The world of the superhero movie is kind of a strange one. In a world where comic book fans were once openly mocked, their precious intellectual properties have become the stuff of summer blockbusters. It can’t just be the long time fans of comic books showing up to the theatre. Iron Man 3, the latest entry in the franchise, is looking to break records in its first weekend of release. That means the mockers, the people who scoffed at that kid in the Iron Man hoodie, are showing up in droves to watch these films. Without trying to figure out why this is so, which the stuff of thesis papers, it does raise the interesting question of how a studio crafts a movie that will appease both the existing comic book fan and the more general audience that probably assumes that the Mandarin most likely peddles in oranges.
The money behind Iron Man 3 approached this conundrum by hiring Shane Black, the mind behind such films as “Lethal Weapon”, “The Monster Squad”, and “Kiss Kiss Bang Bang”. Black has a reputation for fun movies with snappy dialogue so the jump to Iron Man and Tony Stark, the king of witty comebacks, seemed a natural fit, and for the most part it is. The portions of the film that linger with its characters, wether it be Tony Stark and Jarvis, or Pepper Potts and Happy Hogan, work impressively well. Much like Joss Whedon’s “The Avengers” the interactions between characters is fast paced, informational, and, most of all, entertaining.
The problem, though, is that the film isn’t really given much time to spend with these characters. The film has the making of a great Shane Black film, but then an Iron Man picture breaks out. The action scenes all seem one step above stock footage and generally forced and out of place. When you are introduced to a post-alien invasion Tony Stark that suffers from Post Traumatic Stress Disorder, you kind of have to stick with that. Black and the studio seem to want it both ways here: a darker Shane Black movie and a vibrant, popcorn Iron Man movie. One or the other would have probably succeeded, but together it feels jarring and mismatched. When panic attacks are as cuddly and friendly as they are in Iron Man, the stakes are minimal. The suffering of Tony Stark and his mental state never even feels like a true plot point, just some phantom remnant of an earlier draft of the script.
Iron Man 3 has the makings of a successful superhero film, and for the most part it is, but the successes are constantly undercut by the battling between comic book film and populist action film. In the world of comics fandom, one gets the feeling the film could really stew with the darkness in Tony Stark that is only whisked by in the most superficial way in this iteration of the film. It’s almost as if you can see the comic shimmering under the surface, trapped there as the Hollywood spectacle picture whooshes all over the screen, screaming “LOOK AT THE SPECTACLE!” This doesn’t make Iron Man 3 a failure by any means, but it does make it a bit of a disappointment.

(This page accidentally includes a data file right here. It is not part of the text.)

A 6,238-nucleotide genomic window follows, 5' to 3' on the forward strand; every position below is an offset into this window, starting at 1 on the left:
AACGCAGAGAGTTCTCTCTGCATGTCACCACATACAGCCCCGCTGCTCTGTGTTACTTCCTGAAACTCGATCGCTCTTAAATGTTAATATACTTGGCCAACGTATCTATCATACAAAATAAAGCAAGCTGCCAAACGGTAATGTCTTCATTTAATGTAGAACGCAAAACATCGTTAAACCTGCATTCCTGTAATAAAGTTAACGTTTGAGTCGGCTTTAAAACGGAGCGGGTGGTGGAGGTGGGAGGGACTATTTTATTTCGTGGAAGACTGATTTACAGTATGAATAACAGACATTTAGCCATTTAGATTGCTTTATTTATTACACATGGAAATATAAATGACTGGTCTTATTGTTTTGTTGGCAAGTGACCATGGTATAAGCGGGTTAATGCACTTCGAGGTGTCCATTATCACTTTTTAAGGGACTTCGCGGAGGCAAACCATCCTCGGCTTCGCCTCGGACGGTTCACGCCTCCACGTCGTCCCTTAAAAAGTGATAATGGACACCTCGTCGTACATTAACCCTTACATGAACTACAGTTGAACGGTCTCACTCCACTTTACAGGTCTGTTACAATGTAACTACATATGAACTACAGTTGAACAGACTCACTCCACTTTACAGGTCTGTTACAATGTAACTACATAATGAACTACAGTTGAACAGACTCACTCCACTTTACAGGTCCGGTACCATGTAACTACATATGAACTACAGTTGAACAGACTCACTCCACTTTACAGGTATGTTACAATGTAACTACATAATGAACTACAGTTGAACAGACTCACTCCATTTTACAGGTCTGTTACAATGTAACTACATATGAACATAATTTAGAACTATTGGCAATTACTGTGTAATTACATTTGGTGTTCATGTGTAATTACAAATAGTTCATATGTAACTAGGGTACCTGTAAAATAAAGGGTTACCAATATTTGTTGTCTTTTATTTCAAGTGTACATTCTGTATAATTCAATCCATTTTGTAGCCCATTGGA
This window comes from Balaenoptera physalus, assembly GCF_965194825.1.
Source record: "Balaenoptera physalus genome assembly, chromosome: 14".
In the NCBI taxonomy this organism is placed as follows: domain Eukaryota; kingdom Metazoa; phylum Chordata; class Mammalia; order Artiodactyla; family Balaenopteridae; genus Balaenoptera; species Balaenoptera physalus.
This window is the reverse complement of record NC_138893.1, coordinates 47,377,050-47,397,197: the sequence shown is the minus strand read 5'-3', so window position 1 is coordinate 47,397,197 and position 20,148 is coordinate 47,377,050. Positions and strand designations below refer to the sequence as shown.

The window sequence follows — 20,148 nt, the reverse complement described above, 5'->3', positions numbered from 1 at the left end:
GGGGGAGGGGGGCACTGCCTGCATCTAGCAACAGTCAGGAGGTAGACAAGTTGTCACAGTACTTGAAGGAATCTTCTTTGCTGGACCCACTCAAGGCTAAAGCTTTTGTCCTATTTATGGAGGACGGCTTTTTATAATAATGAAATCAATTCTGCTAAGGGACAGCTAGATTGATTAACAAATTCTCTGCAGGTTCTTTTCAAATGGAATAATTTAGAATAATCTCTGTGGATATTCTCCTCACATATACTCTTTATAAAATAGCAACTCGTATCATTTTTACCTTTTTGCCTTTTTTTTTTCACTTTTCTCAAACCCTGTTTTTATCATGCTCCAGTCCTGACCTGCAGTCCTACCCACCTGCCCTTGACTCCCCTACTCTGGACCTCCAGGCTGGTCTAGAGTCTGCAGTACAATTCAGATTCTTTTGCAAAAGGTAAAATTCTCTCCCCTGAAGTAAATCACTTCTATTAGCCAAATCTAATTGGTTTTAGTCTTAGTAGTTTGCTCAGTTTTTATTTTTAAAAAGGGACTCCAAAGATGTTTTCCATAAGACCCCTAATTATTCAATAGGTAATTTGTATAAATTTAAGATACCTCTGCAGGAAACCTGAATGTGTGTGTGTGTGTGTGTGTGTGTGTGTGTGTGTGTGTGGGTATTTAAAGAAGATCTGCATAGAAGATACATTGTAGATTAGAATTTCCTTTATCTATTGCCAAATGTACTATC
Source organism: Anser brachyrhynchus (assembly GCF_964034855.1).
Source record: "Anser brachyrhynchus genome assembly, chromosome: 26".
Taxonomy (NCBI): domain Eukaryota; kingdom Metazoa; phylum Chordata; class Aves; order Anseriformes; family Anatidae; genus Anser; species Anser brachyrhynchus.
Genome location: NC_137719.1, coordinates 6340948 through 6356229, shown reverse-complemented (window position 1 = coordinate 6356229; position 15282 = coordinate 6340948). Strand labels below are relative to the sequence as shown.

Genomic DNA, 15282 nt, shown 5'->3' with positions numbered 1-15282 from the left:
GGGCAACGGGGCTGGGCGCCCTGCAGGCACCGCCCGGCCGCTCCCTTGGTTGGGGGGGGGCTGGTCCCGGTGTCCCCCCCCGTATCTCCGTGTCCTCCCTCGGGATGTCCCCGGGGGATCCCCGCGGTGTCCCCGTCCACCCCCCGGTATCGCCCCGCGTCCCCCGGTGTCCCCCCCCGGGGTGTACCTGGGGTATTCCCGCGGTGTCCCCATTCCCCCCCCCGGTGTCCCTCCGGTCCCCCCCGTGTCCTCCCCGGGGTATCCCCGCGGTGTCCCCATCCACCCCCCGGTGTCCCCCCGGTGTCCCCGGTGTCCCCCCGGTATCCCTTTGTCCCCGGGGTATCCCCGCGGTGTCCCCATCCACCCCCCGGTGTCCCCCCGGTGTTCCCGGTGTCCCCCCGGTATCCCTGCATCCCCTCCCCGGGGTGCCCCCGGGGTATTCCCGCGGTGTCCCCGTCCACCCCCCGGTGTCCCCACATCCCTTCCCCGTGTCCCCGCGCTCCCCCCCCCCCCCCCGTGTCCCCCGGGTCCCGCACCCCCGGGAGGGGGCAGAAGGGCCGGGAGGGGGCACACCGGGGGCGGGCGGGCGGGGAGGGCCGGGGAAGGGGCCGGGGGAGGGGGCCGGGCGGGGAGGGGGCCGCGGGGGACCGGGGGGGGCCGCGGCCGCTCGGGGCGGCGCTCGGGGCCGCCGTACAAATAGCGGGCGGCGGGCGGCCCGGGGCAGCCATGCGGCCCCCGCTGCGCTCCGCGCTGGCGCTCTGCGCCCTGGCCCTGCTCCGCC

And there is the twist with The Mandarin, the infamous villain from the Iron Man comics. Comic purists have complained about the lack of adherence to the canon of the comic villain, but the true problem is the manner in which the twist is handled. In a sequence not to be spoiled here, The Mandarin is involved with a narrative twist that changes the entire context of the events of the film. In true Shane Black style, this twist is handled with humor. This humor is so overt and, well, a bit silly that the intent of the twist suffers a bit of self defeating execution. It’s not a shocking moment, it’s a silly one. And while there is nothing overtly wrong with silliness, when it doesn’t fit with the pacing and general flow of the narrative up to that point it has a tendency to rip the audience out of the movie.
Iron Man 3 could never be classified as a bad film. The cast has a chemistry that comes with making four films together, the writing ranges from serviceable to fantastic, and the direction is what one would expect from a major studio action film. With all of the success, though, the unevenness of tone of Iron Man 3 never allows it to be the great film that is continually hinted at. While trying to please the comic fan audience and the general movie fan audience, Iron Man 3 never really completely pleases either. On the other hand, it never really does anything to completely enrage. I think all of that is summed up in the ultimate, one-word reaction to this film: “Meh”.